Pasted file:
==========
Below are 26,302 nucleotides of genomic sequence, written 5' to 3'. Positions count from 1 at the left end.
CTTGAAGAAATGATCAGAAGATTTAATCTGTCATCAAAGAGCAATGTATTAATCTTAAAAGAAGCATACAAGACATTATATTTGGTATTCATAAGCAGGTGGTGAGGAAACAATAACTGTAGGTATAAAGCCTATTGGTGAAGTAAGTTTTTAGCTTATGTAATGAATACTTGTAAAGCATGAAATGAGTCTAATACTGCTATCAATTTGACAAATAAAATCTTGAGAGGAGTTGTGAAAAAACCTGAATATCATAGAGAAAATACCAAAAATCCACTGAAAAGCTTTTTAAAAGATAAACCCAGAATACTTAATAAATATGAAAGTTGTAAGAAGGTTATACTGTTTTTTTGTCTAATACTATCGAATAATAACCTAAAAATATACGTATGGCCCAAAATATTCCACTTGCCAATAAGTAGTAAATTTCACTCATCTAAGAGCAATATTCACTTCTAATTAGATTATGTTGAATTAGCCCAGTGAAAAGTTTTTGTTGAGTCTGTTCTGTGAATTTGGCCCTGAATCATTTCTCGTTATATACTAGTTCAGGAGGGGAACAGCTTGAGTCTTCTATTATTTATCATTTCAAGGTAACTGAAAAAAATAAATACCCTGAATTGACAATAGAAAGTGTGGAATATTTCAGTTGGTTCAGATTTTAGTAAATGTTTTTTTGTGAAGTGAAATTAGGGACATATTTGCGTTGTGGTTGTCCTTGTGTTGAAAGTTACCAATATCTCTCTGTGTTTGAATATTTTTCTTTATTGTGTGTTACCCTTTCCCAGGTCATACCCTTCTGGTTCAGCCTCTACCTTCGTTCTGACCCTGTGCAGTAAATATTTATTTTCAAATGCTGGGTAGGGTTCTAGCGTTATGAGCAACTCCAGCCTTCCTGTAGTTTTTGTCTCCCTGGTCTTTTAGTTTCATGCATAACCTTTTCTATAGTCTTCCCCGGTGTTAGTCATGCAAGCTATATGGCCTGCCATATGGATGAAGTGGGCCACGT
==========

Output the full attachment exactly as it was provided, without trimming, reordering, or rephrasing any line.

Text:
Below are 26,302 nucleotides of genomic sequence, written 5' to 3'. Positions count from 1 at the left end.
CTTGAAGAAATGATCAGAAGATTTAATCTGTCATCAAAGAGCAATGTATTAATCTTAAAAGAAGCATACAAGACATTATATTTGGTATTCATAAGCAGGTGGTGAGGAAACAATAACTGTAGGTATAAAGCCTATTGGTGAAGTAAGTTTTTAGCTTATGTAATGAATACTTGTAAAGCATGAAATGAGTCTAATACTGCTATCAATTTGACAAATAAAATCTTGAGAGGAGTTGTGAAAAAACCTGAATATCATAGAGAAAATACCAAAAATCCACTGAAAAGCTTTTTAAAAGATAAACCCAGAATACTTAATAAATATGAAAGTTGTAAGAAGGTTATACTGTTTTTTTGTCTAATACTATCGAATAATAACCTAAAAATATACGTATGGCCCAAAATATTCCACTTGCCAATAAGTAGTAAATTTCACTCATCTAAGAGCAATATTCACTTCTAATTAGATTATGTTGAATTAGCCCAGTGAAAAGTTTTTGTTGAGTCTGTTCTGTGAATTTGGCCCTGAATCATTTCTCGTTATATACTAGTTCAGGAGGGGAACAGCTTGAGTCTTCTATTATTTATCATTTCAAGGTAACTGAAAAAAATAAATACCCTGAATTGACAATAGAAAGTGTGGAATATTTCAGTTGGTTCAGATTTTAGTAAATGTTTTTTTGTGAAGTGAAATTAGGGACATATTTGCGTTGTGGTTGTCCTTGTGTTGAAAGTTACCAATATCTCTCTGTGTTTGAATATTTTTCTTTATTGTGTGTTACCCTTTCCCAGGTCATACCCTTCTGGTTCAGCCTCTACCTTCGTTCTGACCCTGTGCAGTAAATATTTATTTTCAAATGCTGGGTAGGGTTCTAGCGTTATGAGCAACTCCAGCCTTCCTGTAGTTTTTGTCTCCCTGGTCTTTTAGTTTCATGCATAACCTTTTCTATAGTCTTCCCCGGTGTTAGTCATGCAAGCTATATGGCCTGCCATATGGATGAAGTGGGCCACGT